If you asked me to help you, I would probably facilitate a participative investigation using enactment. We’d have a person or object to be the business. Each team member would come to work at it (with their passion, skills, experience and contacts) and carry some taonga (a treasure) home to use in their ordinary life. It might be  money. It might be a sense of accomplishment or fulfilment of  life purpose. I would invite each team member to bring, dramatically, their significant others into the room and explore the influence of those people on their motivation. What would your spouse say to you about this? And your kids? What about your parents, that teacher or grandparent? Who are your role models? What are the life events that formed the way you think about business?

Then we’d create a living instance of the kind of business that would satisfy those motivations. We’d enact events in the life of the business, interactions with its customers and investors that typified how each team member would find life-scale fulfilment. We’d have fun and do a proper job. Each team member would witness and assist their colleagues in a thorough exploration of their motivation. You’d learn about yourselves and each other. You’d learn to see things through each others’ eyes, and to speak in each others languages. By revealing yourselves to each other in small steps and receiving positive response, you would build trust – things that will get you through tough spots again and again. We’d document.

But if you are a fledgling startup or team, you probably can’t afford this. You can’t afford to do nothing either. Here’s how you can research your founder motivation and vision on your own.

Think about your team members as customers

Your team makes products or services for users, and customers pay for those. You are used to thinking about your business model in this way. Apply that same thinking to your team members. Your team members pay with their time, expertise and enthusiasm. What does the team produce that each team member takes with them into their life? They take some home every day or week, and take some when they leave. Some teams pay their team members. All teams create intangible things for their members.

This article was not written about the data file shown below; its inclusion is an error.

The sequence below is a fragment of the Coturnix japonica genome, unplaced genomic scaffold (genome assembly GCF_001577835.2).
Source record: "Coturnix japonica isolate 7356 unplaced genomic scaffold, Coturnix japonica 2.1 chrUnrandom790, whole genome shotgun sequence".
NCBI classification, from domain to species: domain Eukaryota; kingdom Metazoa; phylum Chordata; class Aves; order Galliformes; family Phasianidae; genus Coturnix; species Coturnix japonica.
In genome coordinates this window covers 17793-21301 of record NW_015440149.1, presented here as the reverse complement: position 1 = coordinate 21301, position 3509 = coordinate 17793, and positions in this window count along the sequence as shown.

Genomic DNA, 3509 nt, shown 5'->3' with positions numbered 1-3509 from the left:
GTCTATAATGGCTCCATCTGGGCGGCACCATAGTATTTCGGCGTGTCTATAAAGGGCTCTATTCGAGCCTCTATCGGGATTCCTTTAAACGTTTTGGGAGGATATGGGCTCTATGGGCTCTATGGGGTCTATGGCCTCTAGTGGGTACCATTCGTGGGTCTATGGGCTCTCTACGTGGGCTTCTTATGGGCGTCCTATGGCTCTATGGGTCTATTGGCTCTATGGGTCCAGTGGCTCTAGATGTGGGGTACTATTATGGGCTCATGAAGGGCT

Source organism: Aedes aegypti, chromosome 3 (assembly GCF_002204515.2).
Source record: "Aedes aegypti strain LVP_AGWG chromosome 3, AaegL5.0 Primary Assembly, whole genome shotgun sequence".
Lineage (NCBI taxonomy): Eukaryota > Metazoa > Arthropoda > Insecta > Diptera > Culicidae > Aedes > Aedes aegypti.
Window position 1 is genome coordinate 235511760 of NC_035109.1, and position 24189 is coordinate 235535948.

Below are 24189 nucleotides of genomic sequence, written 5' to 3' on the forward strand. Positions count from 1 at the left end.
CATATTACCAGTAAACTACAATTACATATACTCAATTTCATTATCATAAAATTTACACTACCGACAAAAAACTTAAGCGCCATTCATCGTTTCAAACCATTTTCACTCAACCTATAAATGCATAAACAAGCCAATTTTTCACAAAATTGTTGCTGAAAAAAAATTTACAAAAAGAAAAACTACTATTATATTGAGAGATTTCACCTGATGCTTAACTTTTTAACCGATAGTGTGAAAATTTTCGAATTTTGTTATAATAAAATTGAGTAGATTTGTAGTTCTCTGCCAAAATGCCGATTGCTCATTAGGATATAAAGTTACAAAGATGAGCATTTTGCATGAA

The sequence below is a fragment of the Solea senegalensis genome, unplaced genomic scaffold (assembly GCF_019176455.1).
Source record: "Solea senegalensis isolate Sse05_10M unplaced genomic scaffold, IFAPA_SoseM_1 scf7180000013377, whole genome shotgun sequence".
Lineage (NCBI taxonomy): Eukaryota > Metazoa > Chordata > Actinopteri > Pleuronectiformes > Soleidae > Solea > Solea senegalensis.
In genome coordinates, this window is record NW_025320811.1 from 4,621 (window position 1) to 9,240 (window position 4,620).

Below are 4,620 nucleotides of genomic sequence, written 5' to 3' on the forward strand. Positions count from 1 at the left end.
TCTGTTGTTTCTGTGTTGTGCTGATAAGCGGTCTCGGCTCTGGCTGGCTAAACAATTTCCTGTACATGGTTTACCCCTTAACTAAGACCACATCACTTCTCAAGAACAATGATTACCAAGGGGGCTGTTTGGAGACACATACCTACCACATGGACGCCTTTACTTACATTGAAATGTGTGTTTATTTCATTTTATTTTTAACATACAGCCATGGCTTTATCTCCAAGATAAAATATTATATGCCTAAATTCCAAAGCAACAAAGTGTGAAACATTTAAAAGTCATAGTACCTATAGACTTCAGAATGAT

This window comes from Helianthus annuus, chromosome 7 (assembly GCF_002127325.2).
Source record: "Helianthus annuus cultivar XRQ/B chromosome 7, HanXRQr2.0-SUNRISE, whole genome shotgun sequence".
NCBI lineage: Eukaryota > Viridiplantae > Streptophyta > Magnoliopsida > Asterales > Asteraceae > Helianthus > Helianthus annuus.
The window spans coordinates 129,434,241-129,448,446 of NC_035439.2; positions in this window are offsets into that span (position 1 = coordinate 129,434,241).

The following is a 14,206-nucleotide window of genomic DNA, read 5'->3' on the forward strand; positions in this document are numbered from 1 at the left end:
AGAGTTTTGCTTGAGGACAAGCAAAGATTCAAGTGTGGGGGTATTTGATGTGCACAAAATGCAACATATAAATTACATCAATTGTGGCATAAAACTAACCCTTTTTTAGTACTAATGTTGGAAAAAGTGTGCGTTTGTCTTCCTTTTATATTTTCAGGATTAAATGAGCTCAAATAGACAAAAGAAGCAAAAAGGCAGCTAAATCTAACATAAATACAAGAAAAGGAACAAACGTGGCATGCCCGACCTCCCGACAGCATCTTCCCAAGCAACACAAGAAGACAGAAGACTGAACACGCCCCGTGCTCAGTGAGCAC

Document a profile of your team members. Describe the problems that they have and what they do now to try to solve them. Learn the terms that they use to talk about what they want and why. This is regular customer research.

Catalogue the things that each team member is seeking to take from the team. Just like with regular users, understand how the team members will use what they take from the team. Sam wants money to buy a house. Nic uses evidence of the social good created by the team to gain a sense of meaning. Jo is starting a new career and needs a track record to get it moving. Some people want to help a community they care about or fulfil a dream they grew up with. Some people respond to the influence of others in their life — a partner, parent or role model.

Then make an MVP. Write a description of what the business looks like when it’s done. Get each team member to write one. Interview each team member to find out how the business described creates the things that will satisfy their motivation. Compare them.

You could even use a lean canvas to document this. I haven’t tried that out but if you have, or would like to try together, let me know.